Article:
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dc.contributor.authorSchneider, Richard P.
dc.contributor.authorLear, Kevin L.
dc.contributor.authorGourley, Paul L.
dc.date.accessioned2007-01-03T04:42:38Z
dc.date.available2007-01-03T04:42:38Z
dc.date.issued1994
dc.descriptionIncludes bibliographical references.
dc.description.abstractMirrors grown in the crystalline structure ease manufacture of vertical-cavity lasers, which emit collimated circular beams and can form large two-dimensional arrays. The authors discuss the fabrication of the surface emitting laser mirrors. By means of techniques such as molecular beam epitaxy and metal-organic vapor phase epitaxy, hundreds of layers of semiconductor materials can be grown one on top of the other. By mixing and matching the materials to create "designer" alloys, it is possible to grow a crystalline structure with all the electrical and optical properties desired for its various parts. This method of tailoring semiconductor structures is called bandgap engineering. The principles of the mirrors and their applications are discussed.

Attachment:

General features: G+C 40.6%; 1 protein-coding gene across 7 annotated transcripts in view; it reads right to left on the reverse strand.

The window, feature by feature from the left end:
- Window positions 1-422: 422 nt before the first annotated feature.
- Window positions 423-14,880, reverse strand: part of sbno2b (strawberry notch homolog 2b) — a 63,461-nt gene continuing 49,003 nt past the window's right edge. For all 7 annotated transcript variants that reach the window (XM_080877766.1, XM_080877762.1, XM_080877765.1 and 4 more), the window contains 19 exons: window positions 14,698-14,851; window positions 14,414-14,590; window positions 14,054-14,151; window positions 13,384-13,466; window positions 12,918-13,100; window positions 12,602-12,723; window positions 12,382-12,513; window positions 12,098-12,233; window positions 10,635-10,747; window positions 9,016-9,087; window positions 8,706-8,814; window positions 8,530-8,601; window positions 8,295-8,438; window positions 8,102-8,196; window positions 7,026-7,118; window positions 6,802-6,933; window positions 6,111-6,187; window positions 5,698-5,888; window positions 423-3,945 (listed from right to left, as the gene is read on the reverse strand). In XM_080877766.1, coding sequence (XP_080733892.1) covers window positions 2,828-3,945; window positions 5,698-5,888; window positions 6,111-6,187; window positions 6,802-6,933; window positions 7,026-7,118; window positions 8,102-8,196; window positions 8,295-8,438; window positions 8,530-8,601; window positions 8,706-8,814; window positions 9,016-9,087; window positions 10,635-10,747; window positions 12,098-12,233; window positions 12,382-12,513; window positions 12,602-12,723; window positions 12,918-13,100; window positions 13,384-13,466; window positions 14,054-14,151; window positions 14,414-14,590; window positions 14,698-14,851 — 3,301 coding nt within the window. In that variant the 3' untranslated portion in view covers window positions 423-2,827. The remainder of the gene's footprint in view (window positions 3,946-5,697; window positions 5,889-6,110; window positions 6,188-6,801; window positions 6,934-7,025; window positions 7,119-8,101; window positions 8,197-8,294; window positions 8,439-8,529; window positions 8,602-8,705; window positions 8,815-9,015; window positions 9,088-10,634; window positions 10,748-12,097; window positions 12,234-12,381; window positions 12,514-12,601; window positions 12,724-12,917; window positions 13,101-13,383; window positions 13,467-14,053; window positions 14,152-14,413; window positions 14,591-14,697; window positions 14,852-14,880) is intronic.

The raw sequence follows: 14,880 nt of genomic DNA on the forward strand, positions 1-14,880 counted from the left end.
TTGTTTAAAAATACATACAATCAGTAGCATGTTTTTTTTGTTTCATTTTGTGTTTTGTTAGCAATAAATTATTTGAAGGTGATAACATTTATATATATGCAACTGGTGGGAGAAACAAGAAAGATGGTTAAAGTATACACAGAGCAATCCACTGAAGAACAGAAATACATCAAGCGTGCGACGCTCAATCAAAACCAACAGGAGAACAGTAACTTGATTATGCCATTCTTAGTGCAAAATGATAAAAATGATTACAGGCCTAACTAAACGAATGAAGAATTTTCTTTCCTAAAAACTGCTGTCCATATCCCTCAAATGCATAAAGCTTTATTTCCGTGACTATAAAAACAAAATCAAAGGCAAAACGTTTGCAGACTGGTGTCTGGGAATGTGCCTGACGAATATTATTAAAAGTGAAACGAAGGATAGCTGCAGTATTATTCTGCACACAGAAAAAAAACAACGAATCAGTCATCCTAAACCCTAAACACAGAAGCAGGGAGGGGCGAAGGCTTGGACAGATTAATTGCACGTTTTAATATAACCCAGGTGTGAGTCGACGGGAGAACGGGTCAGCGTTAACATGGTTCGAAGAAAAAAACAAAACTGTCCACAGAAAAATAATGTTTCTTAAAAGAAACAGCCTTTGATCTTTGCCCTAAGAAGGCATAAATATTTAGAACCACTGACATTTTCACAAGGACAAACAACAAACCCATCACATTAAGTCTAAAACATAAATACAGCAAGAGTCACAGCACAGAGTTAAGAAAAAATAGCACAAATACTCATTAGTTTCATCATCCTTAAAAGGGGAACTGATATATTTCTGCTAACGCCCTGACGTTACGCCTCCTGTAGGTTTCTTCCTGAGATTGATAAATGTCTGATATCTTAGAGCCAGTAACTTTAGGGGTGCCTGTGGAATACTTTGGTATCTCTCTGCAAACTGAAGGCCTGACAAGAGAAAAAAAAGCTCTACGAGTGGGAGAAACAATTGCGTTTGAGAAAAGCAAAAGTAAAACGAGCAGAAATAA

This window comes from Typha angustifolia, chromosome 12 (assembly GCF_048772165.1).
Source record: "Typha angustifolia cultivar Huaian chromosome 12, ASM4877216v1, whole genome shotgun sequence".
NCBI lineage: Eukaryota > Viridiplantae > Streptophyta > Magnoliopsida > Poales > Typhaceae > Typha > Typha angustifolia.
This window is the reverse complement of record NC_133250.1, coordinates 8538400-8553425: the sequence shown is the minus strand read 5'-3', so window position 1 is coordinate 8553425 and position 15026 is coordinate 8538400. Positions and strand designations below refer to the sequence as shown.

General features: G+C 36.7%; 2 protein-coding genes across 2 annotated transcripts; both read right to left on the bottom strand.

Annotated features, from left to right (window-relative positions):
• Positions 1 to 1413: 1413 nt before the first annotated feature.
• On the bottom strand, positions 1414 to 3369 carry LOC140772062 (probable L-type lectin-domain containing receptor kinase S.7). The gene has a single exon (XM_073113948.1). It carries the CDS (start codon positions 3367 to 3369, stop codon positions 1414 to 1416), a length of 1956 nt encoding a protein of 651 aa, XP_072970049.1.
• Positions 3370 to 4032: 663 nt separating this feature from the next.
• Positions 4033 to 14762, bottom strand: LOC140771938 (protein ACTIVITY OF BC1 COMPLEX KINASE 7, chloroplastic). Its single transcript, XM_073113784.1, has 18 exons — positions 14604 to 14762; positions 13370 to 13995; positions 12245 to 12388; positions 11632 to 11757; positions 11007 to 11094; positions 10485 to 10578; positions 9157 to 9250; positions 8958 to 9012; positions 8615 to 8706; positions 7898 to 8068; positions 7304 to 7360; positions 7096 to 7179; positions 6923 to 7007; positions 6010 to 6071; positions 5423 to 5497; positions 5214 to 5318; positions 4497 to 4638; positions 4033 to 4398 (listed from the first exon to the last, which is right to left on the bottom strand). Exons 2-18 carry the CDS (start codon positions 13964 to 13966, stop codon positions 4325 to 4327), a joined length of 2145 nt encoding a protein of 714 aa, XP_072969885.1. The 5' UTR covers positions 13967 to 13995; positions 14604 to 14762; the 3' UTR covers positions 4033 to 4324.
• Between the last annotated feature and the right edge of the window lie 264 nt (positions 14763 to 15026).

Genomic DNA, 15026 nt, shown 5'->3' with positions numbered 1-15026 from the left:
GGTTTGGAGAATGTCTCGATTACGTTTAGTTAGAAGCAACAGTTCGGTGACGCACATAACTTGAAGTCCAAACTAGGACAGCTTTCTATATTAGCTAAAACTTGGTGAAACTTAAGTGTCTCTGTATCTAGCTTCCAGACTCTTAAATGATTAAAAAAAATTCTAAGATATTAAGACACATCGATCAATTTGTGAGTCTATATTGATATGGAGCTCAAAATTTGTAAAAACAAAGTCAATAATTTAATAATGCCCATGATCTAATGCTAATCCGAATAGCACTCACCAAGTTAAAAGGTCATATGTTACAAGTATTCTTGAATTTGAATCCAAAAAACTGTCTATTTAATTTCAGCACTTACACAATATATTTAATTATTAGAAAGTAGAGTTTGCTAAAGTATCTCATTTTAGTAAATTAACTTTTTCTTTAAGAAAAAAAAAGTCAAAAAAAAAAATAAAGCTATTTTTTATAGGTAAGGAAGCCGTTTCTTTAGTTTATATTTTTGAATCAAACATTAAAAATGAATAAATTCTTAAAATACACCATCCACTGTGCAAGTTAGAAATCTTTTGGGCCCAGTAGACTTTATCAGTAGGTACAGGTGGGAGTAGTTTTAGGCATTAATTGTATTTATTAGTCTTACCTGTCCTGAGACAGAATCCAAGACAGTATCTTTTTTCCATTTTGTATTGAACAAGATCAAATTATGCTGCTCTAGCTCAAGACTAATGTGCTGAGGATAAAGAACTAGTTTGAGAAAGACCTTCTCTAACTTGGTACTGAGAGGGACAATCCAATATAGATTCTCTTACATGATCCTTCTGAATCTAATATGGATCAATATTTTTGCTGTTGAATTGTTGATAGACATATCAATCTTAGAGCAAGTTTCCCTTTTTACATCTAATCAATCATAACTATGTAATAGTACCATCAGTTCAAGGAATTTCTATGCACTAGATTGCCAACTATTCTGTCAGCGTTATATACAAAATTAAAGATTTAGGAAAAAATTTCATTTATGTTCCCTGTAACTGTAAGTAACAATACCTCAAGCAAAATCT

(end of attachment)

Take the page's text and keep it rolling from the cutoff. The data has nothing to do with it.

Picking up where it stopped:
dc.description.sponsorshipThis work was sponsored by the U.S. Department of Energy under contract number DE-AC04-94AL85000.
dc.format.mediumborn digital
dc.format.mediumarticles
dc.identifier.citationGourley, Paul L., Kevin L. Lear, and Richard P. Schneider, Jr., A different mirror…, IEEE Spectrum 31, no. 8 (August 1994): 31-33, 36-37.
dc.identifier.urihttp://hdl.handle.net/10217/825
dc.languageEnglish
dc.publisherColorado State University. Libraries
dc.publisher.originalIEEE
dc.relation.ispartofFaculty Publications - Department of Electrical and Computer Engineering
dc.rights©1994 IEEE
dc.subjectoptical workshop techniques
dc.subjectmolecular beam epitaxial growth
dc.subjectmirrors
dc.subjectlaser accessories
dc.subjectsemiconductor growth
dc.subjectsemiconductor laser arrays
dc.titleDifferent mirror, A
dc.typeText


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